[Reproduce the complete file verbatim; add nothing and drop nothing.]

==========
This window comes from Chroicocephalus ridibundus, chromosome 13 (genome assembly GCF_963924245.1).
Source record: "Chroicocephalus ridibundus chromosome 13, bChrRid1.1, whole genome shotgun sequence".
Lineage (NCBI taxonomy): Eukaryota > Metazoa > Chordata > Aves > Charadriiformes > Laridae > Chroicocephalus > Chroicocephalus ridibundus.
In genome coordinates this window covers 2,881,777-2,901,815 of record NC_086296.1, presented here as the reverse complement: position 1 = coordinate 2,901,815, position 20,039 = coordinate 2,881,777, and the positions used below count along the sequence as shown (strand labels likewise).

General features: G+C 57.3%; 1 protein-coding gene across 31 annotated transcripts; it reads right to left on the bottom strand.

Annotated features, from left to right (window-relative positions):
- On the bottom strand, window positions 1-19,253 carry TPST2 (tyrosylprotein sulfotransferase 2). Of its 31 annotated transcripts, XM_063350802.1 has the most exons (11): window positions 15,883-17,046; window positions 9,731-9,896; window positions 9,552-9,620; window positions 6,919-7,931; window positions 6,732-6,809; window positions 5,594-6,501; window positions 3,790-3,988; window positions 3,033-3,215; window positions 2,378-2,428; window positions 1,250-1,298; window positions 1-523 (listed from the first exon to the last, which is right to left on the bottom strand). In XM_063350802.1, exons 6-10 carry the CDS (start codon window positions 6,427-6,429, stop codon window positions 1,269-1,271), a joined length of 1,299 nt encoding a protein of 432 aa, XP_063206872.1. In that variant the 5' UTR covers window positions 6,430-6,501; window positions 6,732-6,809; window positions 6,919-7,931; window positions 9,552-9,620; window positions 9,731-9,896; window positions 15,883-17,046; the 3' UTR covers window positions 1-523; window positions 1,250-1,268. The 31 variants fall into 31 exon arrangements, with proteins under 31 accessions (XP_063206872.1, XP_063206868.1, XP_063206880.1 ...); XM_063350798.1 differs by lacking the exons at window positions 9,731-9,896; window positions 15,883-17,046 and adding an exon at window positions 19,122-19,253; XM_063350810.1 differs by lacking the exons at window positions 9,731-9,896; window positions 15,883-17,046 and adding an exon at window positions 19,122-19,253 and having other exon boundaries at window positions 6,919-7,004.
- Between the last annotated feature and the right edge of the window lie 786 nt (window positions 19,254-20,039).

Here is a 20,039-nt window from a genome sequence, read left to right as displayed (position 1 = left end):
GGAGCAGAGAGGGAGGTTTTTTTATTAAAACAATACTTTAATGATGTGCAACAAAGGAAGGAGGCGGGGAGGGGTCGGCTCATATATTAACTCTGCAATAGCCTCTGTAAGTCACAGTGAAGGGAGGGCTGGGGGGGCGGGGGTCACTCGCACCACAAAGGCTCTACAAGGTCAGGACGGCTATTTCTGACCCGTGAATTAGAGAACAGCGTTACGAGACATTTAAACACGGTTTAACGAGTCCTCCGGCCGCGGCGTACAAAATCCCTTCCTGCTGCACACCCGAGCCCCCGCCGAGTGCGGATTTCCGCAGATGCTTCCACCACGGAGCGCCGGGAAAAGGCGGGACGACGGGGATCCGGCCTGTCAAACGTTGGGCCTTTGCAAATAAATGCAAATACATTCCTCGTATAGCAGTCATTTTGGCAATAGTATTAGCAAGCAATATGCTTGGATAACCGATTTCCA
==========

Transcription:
This window comes from Chroicocephalus ridibundus, chromosome 13 (genome assembly GCF_963924245.1).
Source record: "Chroicocephalus ridibundus chromosome 13, bChrRid1.1, whole genome shotgun sequence".
Lineage (NCBI taxonomy): Eukaryota > Metazoa > Chordata > Aves > Charadriiformes > Laridae > Chroicocephalus > Chroicocephalus ridibundus.
In genome coordinates this window covers 2,881,777-2,901,815 of record NC_086296.1, presented here as the reverse complement: position 1 = coordinate 2,901,815, position 20,039 = coordinate 2,881,777, and the positions used below count along the sequence as shown (strand labels likewise).

General features: G+C 57.3%; 1 protein-coding gene across 31 annotated transcripts; it reads right to left on the bottom strand.

Annotated features, from left to right (window-relative positions):
- On the bottom strand, window positions 1-19,253 carry TPST2 (tyrosylprotein sulfotransferase 2). Of its 31 annotated transcripts, XM_063350802.1 has the most exons (11): window positions 15,883-17,046; window positions 9,731-9,896; window positions 9,552-9,620; window positions 6,919-7,931; window positions 6,732-6,809; window positions 5,594-6,501; window positions 3,790-3,988; window positions 3,033-3,215; window positions 2,378-2,428; window positions 1,250-1,298; window positions 1-523 (listed from the first exon to the last, which is right to left on the bottom strand). In XM_063350802.1, exons 6-10 carry the CDS (start codon window positions 6,427-6,429, stop codon window positions 1,269-1,271), a joined length of 1,299 nt encoding a protein of 432 aa, XP_063206872.1. In that variant the 5' UTR covers window positions 6,430-6,501; window positions 6,732-6,809; window positions 6,919-7,931; window positions 9,552-9,620; window positions 9,731-9,896; window positions 15,883-17,046; the 3' UTR covers window positions 1-523; window positions 1,250-1,268. The 31 variants fall into 31 exon arrangements, with proteins under 31 accessions (XP_063206872.1, XP_063206868.1, XP_063206880.1 ...); XM_063350798.1 differs by lacking the exons at window positions 9,731-9,896; window positions 15,883-17,046 and adding an exon at window positions 19,122-19,253; XM_063350810.1 differs by lacking the exons at window positions 9,731-9,896; window positions 15,883-17,046 and adding an exon at window positions 19,122-19,253 and having other exon boundaries at window positions 6,919-7,004.
- Between the last annotated feature and the right edge of the window lie 786 nt (window positions 19,254-20,039).

Here is a 20,039-nt window from a genome sequence, read left to right as displayed (position 1 = left end):
GGAGCAGAGAGGGAGGTTTTTTTATTAAAACAATACTTTAATGATGTGCAACAAAGGAAGGAGGCGGGGAGGGGTCGGCTCATATATTAACTCTGCAATAGCCTCTGTAAGTCACAGTGAAGGGAGGGCTGGGGGGGCGGGGGTCACTCGCACCACAAAGGCTCTACAAGGTCAGGACGGCTATTTCTGACCCGTGAATTAGAGAACAGCGTTACGAGACATTTAAACACGGTTTAACGAGTCCTCCGGCCGCGGCGTACAAAATCCCTTCCTGCTGCACACCCGAGCCCCCGCCGAGTGCGGATTTCCGCAGATGCTTCCACCACGGAGCGCCGGGAAAAGGCGGGACGACGGGGATCCGGCCTGTCAAACGTTGGGCCTTTGCAAATAAATGCAAATACATTCCTCGTATAGCAGTCATTTTGGCAATAGTATTAGCAAGCAATATGCTTGGATAACCGATTTCCA